Busting ’Em and Other Big League Stories


In stock

SKU: 9780786415991 Categories: , ,

About the Book

Published in 1914, Busting ’Em was the first of three books credited to Ty Cobb the author. Though in fact it was ghostwritten by John N. Wheeler, who also penned Mathewson’s Pitching in a Pinch, the book fascinates with its insights into Cobb as a public figure. The reader is presented Cobb’s explanation of the beating incident at Hilltop Park, the Baker spiking, and his contentious relationship with teammates. His thoughts—or those he sanctioned—of umpires, his contemporaries, crowds, and strategy are also shared.
This book, long out of print and increasingly hard to find, is essential reading for those who would understand Cobb’s awareness of and investment in the shape of his public image.

About the Author(s)

Ty Cobb played major league baseball from 1905 to 1928 and is considered by many the greatest player of all time. And one of the smartest.

Bibliographic Details

Ty Cobb. Series Editors Marty McGee and Gary Mitchem
With an introduction by John N. Wheeler
Format: softcover (6 x 8)
Pages: 194
Bibliographic Info: photos, index
Copyright Date: 2003
pISBN: 978-0-7864-1599-1
Imprint: McFarland
Series: The McFarland Historical Baseball Library

Table of Contents

Editors’ Note      1

Introduction by John N. Wheeler      3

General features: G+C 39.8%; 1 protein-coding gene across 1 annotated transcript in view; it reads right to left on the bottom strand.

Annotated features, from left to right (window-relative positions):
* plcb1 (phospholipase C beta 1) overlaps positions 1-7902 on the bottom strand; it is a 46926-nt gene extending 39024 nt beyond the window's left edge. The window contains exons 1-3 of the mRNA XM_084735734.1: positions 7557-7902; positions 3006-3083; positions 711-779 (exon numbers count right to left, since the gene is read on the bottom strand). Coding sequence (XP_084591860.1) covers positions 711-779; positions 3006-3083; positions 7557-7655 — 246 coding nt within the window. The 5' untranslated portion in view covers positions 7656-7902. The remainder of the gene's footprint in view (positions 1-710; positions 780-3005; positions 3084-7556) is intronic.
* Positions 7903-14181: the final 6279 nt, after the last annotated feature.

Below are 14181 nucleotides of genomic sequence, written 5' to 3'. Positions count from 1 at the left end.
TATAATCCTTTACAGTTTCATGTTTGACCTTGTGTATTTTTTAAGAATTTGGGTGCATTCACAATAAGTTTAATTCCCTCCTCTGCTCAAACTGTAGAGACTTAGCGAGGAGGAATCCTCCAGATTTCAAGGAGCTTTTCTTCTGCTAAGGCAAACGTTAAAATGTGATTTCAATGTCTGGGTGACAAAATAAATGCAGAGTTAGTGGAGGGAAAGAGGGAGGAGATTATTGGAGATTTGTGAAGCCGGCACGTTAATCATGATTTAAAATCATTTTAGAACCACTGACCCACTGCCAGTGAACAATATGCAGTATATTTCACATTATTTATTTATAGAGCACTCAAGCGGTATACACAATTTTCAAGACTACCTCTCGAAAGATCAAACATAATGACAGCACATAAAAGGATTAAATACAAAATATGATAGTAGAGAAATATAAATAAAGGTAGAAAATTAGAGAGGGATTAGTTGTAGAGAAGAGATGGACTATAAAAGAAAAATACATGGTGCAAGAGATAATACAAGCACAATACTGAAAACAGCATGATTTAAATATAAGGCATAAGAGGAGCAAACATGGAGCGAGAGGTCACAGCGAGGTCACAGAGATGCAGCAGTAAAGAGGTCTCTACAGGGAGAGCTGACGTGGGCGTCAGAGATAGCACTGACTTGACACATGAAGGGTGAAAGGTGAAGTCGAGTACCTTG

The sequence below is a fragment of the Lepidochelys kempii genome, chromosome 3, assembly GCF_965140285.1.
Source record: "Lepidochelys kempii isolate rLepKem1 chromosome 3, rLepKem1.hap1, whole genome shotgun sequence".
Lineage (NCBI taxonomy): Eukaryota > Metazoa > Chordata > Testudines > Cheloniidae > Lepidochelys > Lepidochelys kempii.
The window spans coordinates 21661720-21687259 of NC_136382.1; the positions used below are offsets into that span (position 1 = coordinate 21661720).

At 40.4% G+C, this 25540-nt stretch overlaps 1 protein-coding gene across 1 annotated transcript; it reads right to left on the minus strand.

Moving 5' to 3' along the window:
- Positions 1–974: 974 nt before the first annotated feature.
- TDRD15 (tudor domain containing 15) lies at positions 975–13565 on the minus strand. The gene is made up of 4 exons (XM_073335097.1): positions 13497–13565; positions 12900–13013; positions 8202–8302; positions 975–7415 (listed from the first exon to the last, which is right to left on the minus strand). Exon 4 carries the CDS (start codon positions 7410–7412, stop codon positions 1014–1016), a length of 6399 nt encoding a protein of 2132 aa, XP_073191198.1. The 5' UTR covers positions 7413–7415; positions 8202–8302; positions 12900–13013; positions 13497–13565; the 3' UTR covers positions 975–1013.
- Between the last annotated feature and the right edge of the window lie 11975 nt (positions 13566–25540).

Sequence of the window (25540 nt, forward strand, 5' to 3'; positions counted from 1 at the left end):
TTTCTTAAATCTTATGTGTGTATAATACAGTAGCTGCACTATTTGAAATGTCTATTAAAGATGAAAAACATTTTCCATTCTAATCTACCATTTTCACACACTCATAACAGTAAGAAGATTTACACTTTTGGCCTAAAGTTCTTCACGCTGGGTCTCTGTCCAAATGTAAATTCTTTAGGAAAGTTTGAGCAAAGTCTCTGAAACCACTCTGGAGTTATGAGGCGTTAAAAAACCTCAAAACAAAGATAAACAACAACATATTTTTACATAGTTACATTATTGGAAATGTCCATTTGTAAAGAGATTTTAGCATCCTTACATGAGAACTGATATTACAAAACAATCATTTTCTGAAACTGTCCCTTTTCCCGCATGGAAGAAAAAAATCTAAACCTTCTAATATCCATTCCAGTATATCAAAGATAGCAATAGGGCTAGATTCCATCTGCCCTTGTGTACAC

I. Busting ’Em      7

II. The Effect of Crowds on Big Leaguers      23

III. Sizing Up the Pitchers      36

IV. Inside Stuff About the “Umps”      50

V. Big League Bosses and Their Methods      64

VI. Facing Tough Breaks in the Big Leagues      80

VII. The Brainiest Men in Baseball      94

VIII. Big League Base Running      109

IX. Making a Big League Hitter      123

X. Tragedies of the Diamond      139

XI. Is Baseball a Good Profession?      154

XII. Off the Field with the Big League Players      169

Index      183

Book Reviews & Awards

“One of the best but least-heralded developments in the recent history of baseball literature was the inauguration of the McFarland Historical Baseball Library in 2003”—I>Spitball; “charming look at the writing styles of almost a century ago”—ForeWord Magazine; “invaluable McFarland Historical Baseball Library series”—Edward Achorn, The Providence Journal.